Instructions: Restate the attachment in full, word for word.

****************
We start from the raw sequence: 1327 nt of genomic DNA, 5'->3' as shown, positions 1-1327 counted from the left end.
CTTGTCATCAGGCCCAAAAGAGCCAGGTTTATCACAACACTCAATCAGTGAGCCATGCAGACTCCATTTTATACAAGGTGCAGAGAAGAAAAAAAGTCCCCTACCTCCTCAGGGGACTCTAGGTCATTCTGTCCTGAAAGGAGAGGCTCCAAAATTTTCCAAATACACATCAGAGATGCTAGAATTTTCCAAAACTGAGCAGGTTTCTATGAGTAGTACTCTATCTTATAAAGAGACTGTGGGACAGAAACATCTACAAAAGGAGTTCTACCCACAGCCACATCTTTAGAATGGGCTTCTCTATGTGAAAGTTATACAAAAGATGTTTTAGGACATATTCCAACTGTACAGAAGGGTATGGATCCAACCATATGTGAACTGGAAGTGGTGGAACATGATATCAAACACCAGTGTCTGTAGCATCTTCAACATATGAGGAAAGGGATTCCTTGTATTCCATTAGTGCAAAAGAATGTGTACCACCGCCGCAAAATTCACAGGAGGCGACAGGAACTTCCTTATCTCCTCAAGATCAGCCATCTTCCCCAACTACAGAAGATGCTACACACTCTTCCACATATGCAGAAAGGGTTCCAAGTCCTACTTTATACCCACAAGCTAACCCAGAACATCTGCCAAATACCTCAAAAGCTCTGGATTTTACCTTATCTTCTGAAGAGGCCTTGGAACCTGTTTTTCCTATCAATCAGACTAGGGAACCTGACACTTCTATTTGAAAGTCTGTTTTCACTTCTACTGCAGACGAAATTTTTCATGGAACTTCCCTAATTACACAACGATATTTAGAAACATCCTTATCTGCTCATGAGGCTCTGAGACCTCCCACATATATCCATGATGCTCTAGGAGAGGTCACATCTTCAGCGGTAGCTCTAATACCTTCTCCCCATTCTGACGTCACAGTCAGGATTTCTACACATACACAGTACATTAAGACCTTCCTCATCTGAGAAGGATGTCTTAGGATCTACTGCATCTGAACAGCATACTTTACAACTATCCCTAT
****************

We start from the raw sequence: 1327 nt of genomic DNA, 5'->3' as shown, positions 1-1327 counted from the left end.
CTTGTCATCAGGCCCAAAAGAGCCAGGTTTATCACAACACTCAATCAGTGAGCCATGCAGACTCCATTTTATACAAGGTGCAGAGAAGAAAAAAAGTCCCCTACCTCCTCAGGGGACTCTAGGTCATTCTGTCCTGAAAGGAGAGGCTCCAAAATTTTCCAAATACACATCAGAGATGCTAGAATTTTCCAAAACTGAGCAGGTTTCTATGAGTAGTACTCTATCTTATAAAGAGACTGTGGGACAGAAACATCTACAAAAGGAGTTCTACCCACAGCCACATCTTTAGAATGGGCTTCTCTATGTGAAAGTTATACAAAAGATGTTTTAGGACATATTCCAACTGTACAGAAGGGTATGGATCCAACCATATGTGAACTGGAAGTGGTGGAACATGATATCAAACACCAGTGTCTGTAGCATCTTCAACATATGAGGAAAGGGATTCCTTGTATTCCATTAGTGCAAAAGAATGTGTACCACCGCCGCAAAATTCACAGGAGGCGACAGGAACTTCCTTATCTCCTCAAGATCAGCCATCTTCCCCAACTACAGAAGATGCTACACACTCTTCCACATATGCAGAAAGGGTTCCAAGTCCTACTTTATACCCACAAGCTAACCCAGAACATCTGCCAAATACCTCAAAAGCTCTGGATTTTACCTTATCTTCTGAAGAGGCCTTGGAACCTGTTTTTCCTATCAATCAGACTAGGGAACCTGACACTTCTATTTGAAAGTCTGTTTTCACTTCTACTGCAGACGAAATTTTTCATGGAACTTCCCTAATTACACAACGATATTTAGAAACATCCTTATCTGCTCATGAGGCTCTGAGACCTCCCACATATATCCATGATGCTCTAGGAGAGGTCACATCTTCAGCGGTAGCTCTAATACCTTCTCCCCATTCTGACGTCACAGTCAGGATTTCTACACATACACAGTACATTAAGACCTTCCTCATCTGAGAAGGATGTCTTAGGATCTACTGCATCTGAACAGCATACTTTACAACTATCCCTAT